How often do you find yourself drinking stickies? That area of my collection is probably growing the fastest, in part because I so rarely pull a bottle. I like sweet wines, but unfortunately, a little goes a long way. In real life (vs. offlines), I almost never have the occasion to grab anything more than a 375ml and even that often seems far too much.
Usually only pull one for a group of 4 or more, and I just don’t like that many people in my house at one time, so very rarely. The good thing is the vast majority have really long shelf lives and are constantly evolving, as well as being nearly bullet proof to iffy storage.
When you have 4, I imagine you’re pulling a 1/2 bottle?
I suppose the other thing that gives me pause me about sweet wines is that they develop seemingly forever, so I dread opening them to early, which is kind of a farce, since most sweet wines (I’m thinking particularly of Sauternes and Port) tend not to appreciate much and they are readily available.
I don’t open them enough. While I own a good amount, it’s an area that I’m starting to concentrate on for additional purchases.
BTW, I only include sweet whites in my definition of “stickies”. I do not put Port in that category.
I think the issue is that most people compartmentalize these wines unfairly. These wines aren’t just dessert wines. They go very well with a lot of different types of savory dishes, so they can be drunk at different times of the meal. Here are some examples:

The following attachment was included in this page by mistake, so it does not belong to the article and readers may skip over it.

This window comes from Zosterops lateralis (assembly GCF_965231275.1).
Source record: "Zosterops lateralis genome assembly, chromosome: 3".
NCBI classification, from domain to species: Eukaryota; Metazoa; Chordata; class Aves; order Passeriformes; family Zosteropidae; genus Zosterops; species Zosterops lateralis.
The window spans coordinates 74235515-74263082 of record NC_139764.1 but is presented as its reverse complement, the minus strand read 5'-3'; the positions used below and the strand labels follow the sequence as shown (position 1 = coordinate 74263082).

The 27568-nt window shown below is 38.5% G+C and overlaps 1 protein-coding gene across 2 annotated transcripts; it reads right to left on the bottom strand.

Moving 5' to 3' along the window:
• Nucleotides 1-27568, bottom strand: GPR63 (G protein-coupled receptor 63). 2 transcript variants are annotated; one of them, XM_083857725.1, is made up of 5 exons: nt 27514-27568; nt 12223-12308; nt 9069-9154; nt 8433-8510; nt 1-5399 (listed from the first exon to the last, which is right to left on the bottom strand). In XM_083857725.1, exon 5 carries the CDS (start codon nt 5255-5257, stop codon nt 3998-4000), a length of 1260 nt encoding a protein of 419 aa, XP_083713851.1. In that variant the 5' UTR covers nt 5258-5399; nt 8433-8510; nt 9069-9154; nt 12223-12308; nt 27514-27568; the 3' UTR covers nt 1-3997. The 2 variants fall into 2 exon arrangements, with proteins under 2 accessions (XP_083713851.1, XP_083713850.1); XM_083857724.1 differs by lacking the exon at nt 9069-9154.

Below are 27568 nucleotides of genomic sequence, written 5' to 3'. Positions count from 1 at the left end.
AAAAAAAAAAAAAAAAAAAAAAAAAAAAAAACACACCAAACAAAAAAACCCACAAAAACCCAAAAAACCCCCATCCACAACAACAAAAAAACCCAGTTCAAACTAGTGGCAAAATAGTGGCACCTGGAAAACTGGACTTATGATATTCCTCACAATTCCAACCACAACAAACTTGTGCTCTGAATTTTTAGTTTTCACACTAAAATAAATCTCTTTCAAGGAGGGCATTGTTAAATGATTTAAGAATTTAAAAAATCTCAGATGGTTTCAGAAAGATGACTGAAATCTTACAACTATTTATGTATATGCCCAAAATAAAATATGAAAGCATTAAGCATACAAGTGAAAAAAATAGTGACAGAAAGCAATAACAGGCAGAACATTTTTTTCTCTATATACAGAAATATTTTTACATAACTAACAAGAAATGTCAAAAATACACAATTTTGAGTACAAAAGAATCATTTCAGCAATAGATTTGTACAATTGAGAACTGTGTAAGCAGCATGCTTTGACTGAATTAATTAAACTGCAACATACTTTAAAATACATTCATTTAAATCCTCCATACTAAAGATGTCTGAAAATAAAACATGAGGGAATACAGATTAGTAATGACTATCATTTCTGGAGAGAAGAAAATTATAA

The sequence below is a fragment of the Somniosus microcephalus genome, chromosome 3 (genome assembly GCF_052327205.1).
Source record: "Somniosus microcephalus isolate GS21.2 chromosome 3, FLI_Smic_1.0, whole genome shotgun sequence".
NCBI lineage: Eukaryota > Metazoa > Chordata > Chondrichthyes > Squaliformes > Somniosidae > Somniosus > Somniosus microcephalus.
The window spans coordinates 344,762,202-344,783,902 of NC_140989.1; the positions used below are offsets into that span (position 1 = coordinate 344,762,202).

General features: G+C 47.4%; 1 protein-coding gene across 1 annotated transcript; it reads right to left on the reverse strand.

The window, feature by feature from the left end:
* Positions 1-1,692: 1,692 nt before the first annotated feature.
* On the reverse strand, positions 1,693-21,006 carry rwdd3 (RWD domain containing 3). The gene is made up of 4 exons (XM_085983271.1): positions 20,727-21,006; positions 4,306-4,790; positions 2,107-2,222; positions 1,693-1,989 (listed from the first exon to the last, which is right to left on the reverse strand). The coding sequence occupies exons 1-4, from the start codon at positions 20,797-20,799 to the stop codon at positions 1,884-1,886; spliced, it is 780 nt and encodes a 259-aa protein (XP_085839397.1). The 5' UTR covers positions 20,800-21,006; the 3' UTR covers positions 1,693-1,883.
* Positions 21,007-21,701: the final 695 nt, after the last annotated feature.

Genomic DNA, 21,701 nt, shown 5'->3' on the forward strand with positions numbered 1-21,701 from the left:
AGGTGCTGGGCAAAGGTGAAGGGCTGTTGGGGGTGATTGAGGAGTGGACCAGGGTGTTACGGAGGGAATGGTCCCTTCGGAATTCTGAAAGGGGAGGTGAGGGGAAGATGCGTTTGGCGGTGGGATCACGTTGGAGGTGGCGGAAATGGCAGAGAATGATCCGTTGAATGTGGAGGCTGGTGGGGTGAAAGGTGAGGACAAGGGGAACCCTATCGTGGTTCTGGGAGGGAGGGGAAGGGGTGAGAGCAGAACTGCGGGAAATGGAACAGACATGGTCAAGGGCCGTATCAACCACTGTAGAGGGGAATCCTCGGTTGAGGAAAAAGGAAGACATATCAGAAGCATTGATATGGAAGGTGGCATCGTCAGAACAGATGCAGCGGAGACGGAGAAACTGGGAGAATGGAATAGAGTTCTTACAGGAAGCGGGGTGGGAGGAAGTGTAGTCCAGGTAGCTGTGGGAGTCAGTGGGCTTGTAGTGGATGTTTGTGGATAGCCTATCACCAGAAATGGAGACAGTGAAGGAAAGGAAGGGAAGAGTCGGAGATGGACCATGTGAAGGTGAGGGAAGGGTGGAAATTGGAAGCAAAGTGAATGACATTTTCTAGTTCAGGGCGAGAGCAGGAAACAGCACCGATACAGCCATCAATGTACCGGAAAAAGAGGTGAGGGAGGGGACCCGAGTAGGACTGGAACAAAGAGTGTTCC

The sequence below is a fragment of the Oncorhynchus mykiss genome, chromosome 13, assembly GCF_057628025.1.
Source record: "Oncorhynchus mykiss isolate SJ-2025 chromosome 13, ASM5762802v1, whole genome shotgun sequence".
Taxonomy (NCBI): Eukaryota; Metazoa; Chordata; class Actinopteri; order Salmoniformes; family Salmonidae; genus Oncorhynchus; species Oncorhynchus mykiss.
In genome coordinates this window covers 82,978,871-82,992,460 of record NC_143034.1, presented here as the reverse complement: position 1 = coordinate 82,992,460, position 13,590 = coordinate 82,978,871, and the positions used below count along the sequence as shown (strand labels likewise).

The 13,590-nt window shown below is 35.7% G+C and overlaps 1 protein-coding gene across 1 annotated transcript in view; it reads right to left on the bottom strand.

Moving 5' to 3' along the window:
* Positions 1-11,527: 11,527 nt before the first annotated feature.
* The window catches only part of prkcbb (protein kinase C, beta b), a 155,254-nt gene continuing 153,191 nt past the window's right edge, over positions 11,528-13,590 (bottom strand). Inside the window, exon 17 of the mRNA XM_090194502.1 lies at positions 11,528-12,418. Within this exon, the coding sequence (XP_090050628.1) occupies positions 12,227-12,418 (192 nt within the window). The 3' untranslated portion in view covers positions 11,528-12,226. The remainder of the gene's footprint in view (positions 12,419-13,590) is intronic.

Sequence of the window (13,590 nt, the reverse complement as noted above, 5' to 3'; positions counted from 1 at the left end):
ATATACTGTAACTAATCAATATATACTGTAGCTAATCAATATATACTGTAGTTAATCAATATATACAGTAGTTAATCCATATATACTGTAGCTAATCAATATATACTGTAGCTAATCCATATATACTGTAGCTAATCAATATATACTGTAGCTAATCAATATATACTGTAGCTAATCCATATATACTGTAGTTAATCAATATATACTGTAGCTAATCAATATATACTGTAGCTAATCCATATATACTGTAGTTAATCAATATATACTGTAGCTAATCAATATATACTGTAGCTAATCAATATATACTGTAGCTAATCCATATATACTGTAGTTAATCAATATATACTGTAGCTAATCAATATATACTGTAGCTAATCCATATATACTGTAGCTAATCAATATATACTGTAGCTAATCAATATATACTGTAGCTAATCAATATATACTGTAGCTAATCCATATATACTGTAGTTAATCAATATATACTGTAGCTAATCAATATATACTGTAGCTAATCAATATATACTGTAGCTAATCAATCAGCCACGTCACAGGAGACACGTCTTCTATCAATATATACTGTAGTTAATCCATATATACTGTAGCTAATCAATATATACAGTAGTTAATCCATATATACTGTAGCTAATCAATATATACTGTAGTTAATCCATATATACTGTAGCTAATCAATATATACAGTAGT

Foie gras - Most everyone knows that foie and a Sauternes, an Auslese, or another late-harvest alternative go extremely well together. Classic.
Oysters - Raw oysters as an appetizer or starter work very well with an aged “sticky”. It surprised me the first time, but it worked. The brininess of the liquor tie it together.
Caviar - see my comment on Oysters.
Asian dishes - For me, spicy requires a wine with sweetness to balance. I usually go with an Auslese or a younger Sauternes with Asian fare.
BBQ - Similar comments as the asian dishes. I find that a Spatlese or Auslese go well with baby backs, BBQ pork, or brisket.
Anyway, that’s my story and I’m sticking to it. The pricing on these wines is so favorable due to the lack of interest that great stuff can be found relatively inexpensively. That includes moderately aged wines.
Not often enough. I love Sauternes and on occasion get to taste some excellent ice wine. My wife thinks its too sweet so I’m not likely to open a bottle unless I have at least a few takers. I love 375ml’s for this reason.
Almost never now. The older I get, the less and less I enjoy anything sweet, and it doesn’t matter in what form the sweet sense appears (dessert, wine, ice tea, whatever). I have some Quarts de Chaume in my cellar, I wonder if I will ever enjoy that again.
On the edge for type 2 diabetes keeps the sugar intake low. I take a sip of a Vin Santo on occasion, Sherry open for cooking. Some port and monbazillac I made years ago gets opened maybe once a year. I would drink more if I could.